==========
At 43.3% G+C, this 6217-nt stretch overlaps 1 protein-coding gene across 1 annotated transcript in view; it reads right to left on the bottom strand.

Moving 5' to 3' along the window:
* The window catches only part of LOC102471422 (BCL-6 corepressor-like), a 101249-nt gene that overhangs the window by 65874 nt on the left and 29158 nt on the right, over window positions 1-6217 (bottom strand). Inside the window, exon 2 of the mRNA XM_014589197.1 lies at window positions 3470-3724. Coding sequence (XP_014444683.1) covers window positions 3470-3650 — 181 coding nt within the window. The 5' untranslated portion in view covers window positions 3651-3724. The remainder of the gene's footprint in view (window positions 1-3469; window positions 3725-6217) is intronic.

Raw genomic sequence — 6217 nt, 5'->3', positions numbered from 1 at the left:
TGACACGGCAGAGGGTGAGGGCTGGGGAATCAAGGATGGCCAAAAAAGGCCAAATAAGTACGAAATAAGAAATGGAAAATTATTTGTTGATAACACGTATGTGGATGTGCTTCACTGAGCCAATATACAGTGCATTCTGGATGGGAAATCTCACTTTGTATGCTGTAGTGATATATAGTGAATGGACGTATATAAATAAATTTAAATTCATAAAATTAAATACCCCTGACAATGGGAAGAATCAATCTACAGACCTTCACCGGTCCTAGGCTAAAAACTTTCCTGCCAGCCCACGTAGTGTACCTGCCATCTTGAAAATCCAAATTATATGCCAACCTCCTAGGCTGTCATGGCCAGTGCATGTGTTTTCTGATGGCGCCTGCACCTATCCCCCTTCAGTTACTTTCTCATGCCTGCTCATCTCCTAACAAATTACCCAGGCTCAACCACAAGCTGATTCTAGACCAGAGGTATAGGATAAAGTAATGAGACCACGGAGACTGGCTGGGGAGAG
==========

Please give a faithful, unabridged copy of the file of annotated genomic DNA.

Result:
At 43.3% G+C, this 6217-nt stretch overlaps 1 protein-coding gene across 1 annotated transcript in view; it reads right to left on the bottom strand.

Moving 5' to 3' along the window:
* The window catches only part of LOC102471422 (BCL-6 corepressor-like), a 101249-nt gene that overhangs the window by 65874 nt on the left and 29158 nt on the right, over window positions 1-6217 (bottom strand). Inside the window, exon 2 of the mRNA XM_014589197.1 lies at window positions 3470-3724. Coding sequence (XP_014444683.1) covers window positions 3470-3650 — 181 coding nt within the window. The 5' untranslated portion in view covers window positions 3651-3724. The remainder of the gene's footprint in view (window positions 1-3469; window positions 3725-6217) is intronic.

Raw genomic sequence — 6217 nt, 5'->3', positions numbered from 1 at the left:
TGACACGGCAGAGGGTGAGGGCTGGGGAATCAAGGATGGCCAAAAAAGGCCAAATAAGTACGAAATAAGAAATGGAAAATTATTTGTTGATAACACGTATGTGGATGTGCTTCACTGAGCCAATATACAGTGCATTCTGGATGGGAAATCTCACTTTGTATGCTGTAGTGATATATAGTGAATGGACGTATATAAATAAATTTAAATTCATAAAATTAAATACCCCTGACAATGGGAAGAATCAATCTACAGACCTTCACCGGTCCTAGGCTAAAAACTTTCCTGCCAGCCCACGTAGTGTACCTGCCATCTTGAAAATCCAAATTATATGCCAACCTCCTAGGCTGTCATGGCCAGTGCATGTGTTTTCTGATGGCGCCTGCACCTATCCCCCTTCAGTTACTTTCTCATGCCTGCTCATCTCCTAACAAATTACCCAGGCTCAACCACAAGCTGATTCTAGACCAGAGGTATAGGATAAAGTAATGAGACCACGGAGACTGGCTGGGGAGAG